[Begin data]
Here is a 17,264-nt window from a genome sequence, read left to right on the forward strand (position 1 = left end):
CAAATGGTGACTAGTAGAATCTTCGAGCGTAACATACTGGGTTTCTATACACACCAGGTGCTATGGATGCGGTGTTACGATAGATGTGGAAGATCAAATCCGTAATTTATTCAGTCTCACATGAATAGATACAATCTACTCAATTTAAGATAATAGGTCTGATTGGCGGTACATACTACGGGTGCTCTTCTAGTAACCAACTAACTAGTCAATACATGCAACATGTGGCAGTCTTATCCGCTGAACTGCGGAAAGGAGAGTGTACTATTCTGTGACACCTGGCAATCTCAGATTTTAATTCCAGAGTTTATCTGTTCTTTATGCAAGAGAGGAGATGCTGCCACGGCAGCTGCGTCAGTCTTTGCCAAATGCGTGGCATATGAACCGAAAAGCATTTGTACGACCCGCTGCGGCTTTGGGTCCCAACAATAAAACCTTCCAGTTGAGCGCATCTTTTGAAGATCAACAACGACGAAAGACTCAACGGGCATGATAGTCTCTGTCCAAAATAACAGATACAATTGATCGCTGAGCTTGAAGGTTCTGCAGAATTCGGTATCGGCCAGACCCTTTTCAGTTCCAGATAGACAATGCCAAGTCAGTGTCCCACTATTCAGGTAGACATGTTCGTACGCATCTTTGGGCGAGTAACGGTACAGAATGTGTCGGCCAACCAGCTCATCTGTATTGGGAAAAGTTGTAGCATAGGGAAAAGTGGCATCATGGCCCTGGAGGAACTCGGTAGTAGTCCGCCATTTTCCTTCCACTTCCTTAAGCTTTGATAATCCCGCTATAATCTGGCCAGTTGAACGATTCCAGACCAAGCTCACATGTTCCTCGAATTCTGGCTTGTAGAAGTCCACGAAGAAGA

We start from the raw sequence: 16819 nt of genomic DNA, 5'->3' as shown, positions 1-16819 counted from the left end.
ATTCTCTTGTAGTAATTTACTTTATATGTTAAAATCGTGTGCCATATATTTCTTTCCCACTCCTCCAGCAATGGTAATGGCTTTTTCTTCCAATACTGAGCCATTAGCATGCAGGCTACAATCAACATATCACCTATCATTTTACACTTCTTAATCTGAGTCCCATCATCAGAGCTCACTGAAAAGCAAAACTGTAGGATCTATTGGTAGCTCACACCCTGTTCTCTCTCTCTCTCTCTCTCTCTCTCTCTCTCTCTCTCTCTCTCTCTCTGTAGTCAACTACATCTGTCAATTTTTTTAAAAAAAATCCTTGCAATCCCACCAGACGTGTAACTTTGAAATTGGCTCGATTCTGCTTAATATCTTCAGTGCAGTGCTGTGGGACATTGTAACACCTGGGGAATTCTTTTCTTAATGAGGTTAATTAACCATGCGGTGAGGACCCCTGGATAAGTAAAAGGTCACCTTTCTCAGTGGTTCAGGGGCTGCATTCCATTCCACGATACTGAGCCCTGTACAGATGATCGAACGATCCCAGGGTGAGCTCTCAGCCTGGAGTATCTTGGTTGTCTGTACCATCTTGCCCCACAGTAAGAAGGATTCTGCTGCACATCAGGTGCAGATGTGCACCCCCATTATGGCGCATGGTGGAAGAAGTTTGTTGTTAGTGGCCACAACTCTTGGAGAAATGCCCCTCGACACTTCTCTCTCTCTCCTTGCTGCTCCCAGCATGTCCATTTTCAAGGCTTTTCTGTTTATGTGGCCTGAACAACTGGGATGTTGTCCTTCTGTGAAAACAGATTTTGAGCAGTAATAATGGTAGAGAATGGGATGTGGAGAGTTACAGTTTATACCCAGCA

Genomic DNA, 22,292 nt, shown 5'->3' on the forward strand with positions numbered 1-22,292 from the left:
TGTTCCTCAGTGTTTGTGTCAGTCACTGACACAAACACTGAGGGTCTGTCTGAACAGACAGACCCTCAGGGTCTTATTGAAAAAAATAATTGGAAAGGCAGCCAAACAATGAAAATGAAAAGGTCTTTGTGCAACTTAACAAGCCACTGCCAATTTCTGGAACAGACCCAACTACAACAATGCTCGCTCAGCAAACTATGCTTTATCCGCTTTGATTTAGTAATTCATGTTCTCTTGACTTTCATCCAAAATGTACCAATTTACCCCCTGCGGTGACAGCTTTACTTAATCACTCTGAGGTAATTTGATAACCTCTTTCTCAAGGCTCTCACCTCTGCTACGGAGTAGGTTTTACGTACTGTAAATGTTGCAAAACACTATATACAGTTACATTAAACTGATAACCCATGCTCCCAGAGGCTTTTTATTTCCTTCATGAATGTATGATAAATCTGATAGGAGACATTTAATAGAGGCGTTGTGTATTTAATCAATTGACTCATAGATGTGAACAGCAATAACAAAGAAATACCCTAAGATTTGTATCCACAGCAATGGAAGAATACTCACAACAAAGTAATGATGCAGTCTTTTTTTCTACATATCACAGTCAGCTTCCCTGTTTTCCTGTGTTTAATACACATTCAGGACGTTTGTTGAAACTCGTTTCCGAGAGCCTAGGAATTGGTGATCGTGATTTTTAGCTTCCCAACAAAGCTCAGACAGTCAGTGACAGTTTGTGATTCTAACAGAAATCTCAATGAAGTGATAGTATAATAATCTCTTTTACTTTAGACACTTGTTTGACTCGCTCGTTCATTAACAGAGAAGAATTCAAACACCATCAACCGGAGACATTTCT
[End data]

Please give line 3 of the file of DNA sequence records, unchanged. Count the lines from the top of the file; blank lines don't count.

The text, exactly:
We start from the raw sequence: 16819 nt of genomic DNA, 5'->3' as shown, positions 1-16819 counted from the left end.